ORCID is a community-driven organization. The ORCID community includes individual researchers, universities, national laboratories, commercial research organizations, research funders, publishers, national science agencies, data repositories, and international professional societies, all of whom have been critically affected by the lack of a central registry for researchers.
ORCID continues to benefit from our steering and working groups, which guide and support the evolution and ongoing development of the ORCID system. These are structured to facilitate broad and open participation of interested community members, provide opportunities to participate with different levels of time commitment according to interest and expertise, and provide ORCID guidance on priorities and execution of specific plans.
But, ensuring that the ORCID Registry is effective is only one part of our mission. ORCID identifiers are part of a larger community effort to create interoperable research infrastructures through adoption and use of trusted persistent identifiers and standard vocabularies and record formats. To be better able to participate in and support this broader community effort to promote data quality in the collection, management, exchange and aggregation of research information, ORCID is partnering with the following organizations:
- CASRAI: ORCID metadata reflects the standard terms and record formats advanced in the CASRAI dictionary. In addition to a Research Personnel Profile specification CASRAI is also advancing additional person-related profiles (CVs, Funding Applications, Impact Reports, etc.) that can be associated with an ORCID identifier.
- DataCite: ORCID (through the ODIN Project) has implemented a search and link tool to associate datasets listed in DataCite with ORCID records; DataCite has updated their metadata standard to include ORCID iDs for data contributors.
- euroCRIS: ORCID metadata structure is consistent with EuroCRIS CERIF ontologies, and CERIF includes a field to store an ORCID identifier.
- Force11: ORCID supports the Force11 Resource Identification initiative to create a data exchange standard and identifiers for research resources.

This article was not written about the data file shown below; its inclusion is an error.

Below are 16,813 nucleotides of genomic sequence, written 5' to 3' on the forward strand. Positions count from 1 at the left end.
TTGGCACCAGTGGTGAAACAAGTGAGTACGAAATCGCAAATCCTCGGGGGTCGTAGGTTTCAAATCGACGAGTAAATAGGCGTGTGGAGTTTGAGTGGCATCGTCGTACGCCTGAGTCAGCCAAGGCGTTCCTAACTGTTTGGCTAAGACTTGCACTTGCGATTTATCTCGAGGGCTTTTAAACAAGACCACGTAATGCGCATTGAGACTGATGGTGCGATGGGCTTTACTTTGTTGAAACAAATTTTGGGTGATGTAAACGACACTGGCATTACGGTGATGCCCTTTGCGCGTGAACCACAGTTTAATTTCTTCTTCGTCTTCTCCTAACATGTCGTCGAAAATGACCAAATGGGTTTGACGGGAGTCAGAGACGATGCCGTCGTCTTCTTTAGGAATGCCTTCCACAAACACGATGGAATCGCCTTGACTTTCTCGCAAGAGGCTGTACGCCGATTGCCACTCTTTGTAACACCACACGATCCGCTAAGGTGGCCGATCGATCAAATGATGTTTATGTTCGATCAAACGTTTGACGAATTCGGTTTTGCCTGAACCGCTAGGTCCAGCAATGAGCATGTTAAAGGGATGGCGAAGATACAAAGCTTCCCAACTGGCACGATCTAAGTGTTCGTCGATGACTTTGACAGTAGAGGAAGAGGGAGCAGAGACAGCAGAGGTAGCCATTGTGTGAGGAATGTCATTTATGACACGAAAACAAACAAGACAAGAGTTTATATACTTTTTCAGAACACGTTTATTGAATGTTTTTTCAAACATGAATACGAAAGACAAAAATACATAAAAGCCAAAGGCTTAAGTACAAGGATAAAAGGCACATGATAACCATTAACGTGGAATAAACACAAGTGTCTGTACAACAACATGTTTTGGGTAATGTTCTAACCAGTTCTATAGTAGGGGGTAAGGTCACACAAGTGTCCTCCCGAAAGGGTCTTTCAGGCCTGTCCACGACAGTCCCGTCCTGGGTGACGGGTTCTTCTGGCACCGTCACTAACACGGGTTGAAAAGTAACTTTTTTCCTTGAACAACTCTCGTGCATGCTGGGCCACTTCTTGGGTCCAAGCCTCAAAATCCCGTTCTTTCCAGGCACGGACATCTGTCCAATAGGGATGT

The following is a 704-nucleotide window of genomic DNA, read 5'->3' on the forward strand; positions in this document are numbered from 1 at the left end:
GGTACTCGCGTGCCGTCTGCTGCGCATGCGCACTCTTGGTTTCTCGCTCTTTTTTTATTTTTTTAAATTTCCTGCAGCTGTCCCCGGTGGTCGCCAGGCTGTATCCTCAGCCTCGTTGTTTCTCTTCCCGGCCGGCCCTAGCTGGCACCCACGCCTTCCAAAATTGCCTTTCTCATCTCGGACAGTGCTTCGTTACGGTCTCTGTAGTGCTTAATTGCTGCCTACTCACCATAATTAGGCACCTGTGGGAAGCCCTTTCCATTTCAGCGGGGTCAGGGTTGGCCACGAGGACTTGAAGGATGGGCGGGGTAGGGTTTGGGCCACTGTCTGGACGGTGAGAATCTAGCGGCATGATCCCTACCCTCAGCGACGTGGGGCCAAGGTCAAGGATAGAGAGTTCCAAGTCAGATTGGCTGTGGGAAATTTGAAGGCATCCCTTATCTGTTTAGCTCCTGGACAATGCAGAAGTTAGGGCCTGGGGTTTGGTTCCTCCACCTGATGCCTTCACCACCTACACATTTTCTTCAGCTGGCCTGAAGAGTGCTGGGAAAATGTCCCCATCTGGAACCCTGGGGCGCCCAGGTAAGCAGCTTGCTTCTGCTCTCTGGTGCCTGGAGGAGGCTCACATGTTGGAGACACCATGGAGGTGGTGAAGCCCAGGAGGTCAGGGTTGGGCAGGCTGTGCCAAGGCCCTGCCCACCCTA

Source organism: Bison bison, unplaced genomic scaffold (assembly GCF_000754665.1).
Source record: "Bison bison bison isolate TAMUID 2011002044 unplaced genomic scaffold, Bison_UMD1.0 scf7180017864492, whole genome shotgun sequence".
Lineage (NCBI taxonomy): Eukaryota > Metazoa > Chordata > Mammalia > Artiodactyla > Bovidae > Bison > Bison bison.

- Global Alliance for Genomics and Health: ORCID supports the Global Alliance initiative to create standards for the ethical use, exchange, and citation of clinical and genomics data
- ISNI: ORCID supports interoperability with ISNI, uses ISNI organizational identifiers in our affiliations module, and has implemented a search and link tool to associate an ORCID record with an ISNI person identifier.
- Research Data Alliance: ORCID is participating as a member of the RDA Organizational Advisory Board, on the Persistent Identifier Interest Group, and on the Federated Identity Interest Group.
In addition, ORCID is a participant in the ODIN Project, the ORCID and DataCite Interoperability Network, a two-year project that started in September 2012, funded by the European Commission’s ‘Coordination and Support Action’ under the FP7 programme. Our ODIN partners are innovators in science, information science and the publishing industry and include CERN, the British Library, DataCite, Dryad, arXiv and the Australian National Data Service.
ORCID supports community efforts to promote interoperability in research data exchange. We are pleased that CHORUS and SHARE have included ORCID identifiers as a key component of their systems to facilitate public access to research funded by US government research agencies. ORCID actively supports organizations that promote integration of ORCID iDs. Some ORCID Board members are independently involved in both projects in a variety of capacities. For more on ORCID integration into these systems, see the CHORUS and SHARE Websites.
Together, we see participation in community intiatives and partnership with these organizations as vitally important for the mission of ORCID, and more broadly for the success of research e-infrastructure initiatives. Improving interoperability translates into better discoverability, citability, and more reasons to share research results. That’s what it’s all about.